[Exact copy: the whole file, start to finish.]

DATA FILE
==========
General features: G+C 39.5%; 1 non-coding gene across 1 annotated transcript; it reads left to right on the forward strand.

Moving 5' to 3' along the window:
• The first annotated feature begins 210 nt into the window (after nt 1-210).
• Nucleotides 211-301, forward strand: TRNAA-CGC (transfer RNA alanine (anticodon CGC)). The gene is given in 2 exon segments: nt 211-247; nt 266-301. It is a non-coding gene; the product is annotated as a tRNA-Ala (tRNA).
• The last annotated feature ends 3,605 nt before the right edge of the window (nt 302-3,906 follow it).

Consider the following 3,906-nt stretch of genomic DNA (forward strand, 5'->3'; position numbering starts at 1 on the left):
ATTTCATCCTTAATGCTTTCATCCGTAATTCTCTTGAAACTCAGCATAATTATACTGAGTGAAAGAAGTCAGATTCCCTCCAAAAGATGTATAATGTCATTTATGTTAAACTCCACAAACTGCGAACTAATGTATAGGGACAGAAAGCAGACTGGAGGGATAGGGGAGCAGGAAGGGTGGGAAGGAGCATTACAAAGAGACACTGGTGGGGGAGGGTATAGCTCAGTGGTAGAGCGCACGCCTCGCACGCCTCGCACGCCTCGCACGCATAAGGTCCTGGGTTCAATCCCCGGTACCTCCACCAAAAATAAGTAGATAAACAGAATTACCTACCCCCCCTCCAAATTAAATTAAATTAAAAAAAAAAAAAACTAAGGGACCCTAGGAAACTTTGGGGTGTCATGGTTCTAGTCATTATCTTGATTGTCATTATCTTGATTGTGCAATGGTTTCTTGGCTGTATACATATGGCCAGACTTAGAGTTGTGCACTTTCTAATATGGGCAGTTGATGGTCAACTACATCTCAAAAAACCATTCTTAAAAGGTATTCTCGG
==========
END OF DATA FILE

General features: G+C 39.5%; 1 non-coding gene across 1 annotated transcript; it reads left to right on the forward strand.

Moving 5' to 3' along the window:
• The first annotated feature begins 210 nt into the window (after nt 1-210).
• Nucleotides 211-301, forward strand: TRNAA-CGC (transfer RNA alanine (anticodon CGC)). The gene is given in 2 exon segments: nt 211-247; nt 266-301. It is a non-coding gene; the product is annotated as a tRNA-Ala (tRNA).
• The last annotated feature ends 3,605 nt before the right edge of the window (nt 302-3,906 follow it).

Consider the following 3,906-nt stretch of genomic DNA (forward strand, 5'->3'; position numbering starts at 1 on the left):
ATTTCATCCTTAATGCTTTCATCCGTAATTCTCTTGAAACTCAGCATAATTATACTGAGTGAAAGAAGTCAGATTCCCTCCAAAAGATGTATAATGTCATTTATGTTAAACTCCACAAACTGCGAACTAATGTATAGGGACAGAAAGCAGACTGGAGGGATAGGGGAGCAGGAAGGGTGGGAAGGAGCATTACAAAGAGACACTGGTGGGGGAGGGTATAGCTCAGTGGTAGAGCGCACGCCTCGCACGCCTCGCACGCCTCGCACGCATAAGGTCCTGGGTTCAATCCCCGGTACCTCCACCAAAAATAAGTAGATAAACAGAATTACCTACCCCCCCTCCAAATTAAATTAAATTAAAAAAAAAAAAAACTAAGGGACCCTAGGAAACTTTGGGGTGTCATGGTTCTAGTCATTATCTTGATTGTCATTATCTTGATTGTGCAATGGTTTCTTGGCTGTATACATATGGCCAGACTTAGAGTTGTGCACTTTCTAATATGGGCAGTTGATGGTCAACTACATCTCAAAAAACCATTCTTAAAAGGTATTCTCGG